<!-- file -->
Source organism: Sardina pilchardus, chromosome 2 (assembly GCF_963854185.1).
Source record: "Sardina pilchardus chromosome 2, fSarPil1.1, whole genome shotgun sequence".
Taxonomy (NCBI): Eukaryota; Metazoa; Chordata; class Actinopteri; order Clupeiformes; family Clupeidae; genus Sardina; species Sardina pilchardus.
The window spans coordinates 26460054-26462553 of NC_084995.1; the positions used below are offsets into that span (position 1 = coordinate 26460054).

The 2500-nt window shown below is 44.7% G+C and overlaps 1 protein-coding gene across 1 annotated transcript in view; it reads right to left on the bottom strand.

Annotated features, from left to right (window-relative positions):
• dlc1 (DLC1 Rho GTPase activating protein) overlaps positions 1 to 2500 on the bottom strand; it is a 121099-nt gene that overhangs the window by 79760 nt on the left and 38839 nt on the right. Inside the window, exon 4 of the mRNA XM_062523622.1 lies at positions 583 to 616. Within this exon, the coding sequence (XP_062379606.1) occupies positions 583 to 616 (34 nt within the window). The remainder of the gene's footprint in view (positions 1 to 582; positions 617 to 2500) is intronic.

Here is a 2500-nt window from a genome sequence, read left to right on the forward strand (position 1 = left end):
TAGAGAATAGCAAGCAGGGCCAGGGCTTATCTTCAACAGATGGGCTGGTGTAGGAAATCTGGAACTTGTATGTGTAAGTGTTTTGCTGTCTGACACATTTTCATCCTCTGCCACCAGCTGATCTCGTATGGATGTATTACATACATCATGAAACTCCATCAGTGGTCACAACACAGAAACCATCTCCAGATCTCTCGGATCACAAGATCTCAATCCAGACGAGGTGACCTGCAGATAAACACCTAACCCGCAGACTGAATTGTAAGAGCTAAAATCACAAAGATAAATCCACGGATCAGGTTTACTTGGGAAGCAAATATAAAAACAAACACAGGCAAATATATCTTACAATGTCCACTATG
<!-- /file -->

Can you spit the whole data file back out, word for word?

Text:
Source organism: Sardina pilchardus, chromosome 2 (assembly GCF_963854185.1).
Source record: "Sardina pilchardus chromosome 2, fSarPil1.1, whole genome shotgun sequence".
Taxonomy (NCBI): Eukaryota; Metazoa; Chordata; class Actinopteri; order Clupeiformes; family Clupeidae; genus Sardina; species Sardina pilchardus.
The window spans coordinates 26460054-26462553 of NC_084995.1; the positions used below are offsets into that span (position 1 = coordinate 26460054).

The 2500-nt window shown below is 44.7% G+C and overlaps 1 protein-coding gene across 1 annotated transcript in view; it reads right to left on the bottom strand.

Annotated features, from left to right (window-relative positions):
• dlc1 (DLC1 Rho GTPase activating protein) overlaps positions 1 to 2500 on the bottom strand; it is a 121099-nt gene that overhangs the window by 79760 nt on the left and 38839 nt on the right. Inside the window, exon 4 of the mRNA XM_062523622.1 lies at positions 583 to 616. Within this exon, the coding sequence (XP_062379606.1) occupies positions 583 to 616 (34 nt within the window). The remainder of the gene's footprint in view (positions 1 to 582; positions 617 to 2500) is intronic.

Here is a 2500-nt window from a genome sequence, read left to right on the forward strand (position 1 = left end):
TAGAGAATAGCAAGCAGGGCCAGGGCTTATCTTCAACAGATGGGCTGGTGTAGGAAATCTGGAACTTGTATGTGTAAGTGTTTTGCTGTCTGACACATTTTCATCCTCTGCCACCAGCTGATCTCGTATGGATGTATTACATACATCATGAAACTCCATCAGTGGTCACAACACAGAAACCATCTCCAGATCTCTCGGATCACAAGATCTCAATCCAGACGAGGTGACCTGCAGATAAACACCTAACCCGCAGACTGAATTGTAAGAGCTAAAATCACAAAGATAAATCCACGGATCAGGTTTACTTGGGAAGCAAATATAAAAACAAACACAGGCAAATATATCTTACAATGTCCACTATG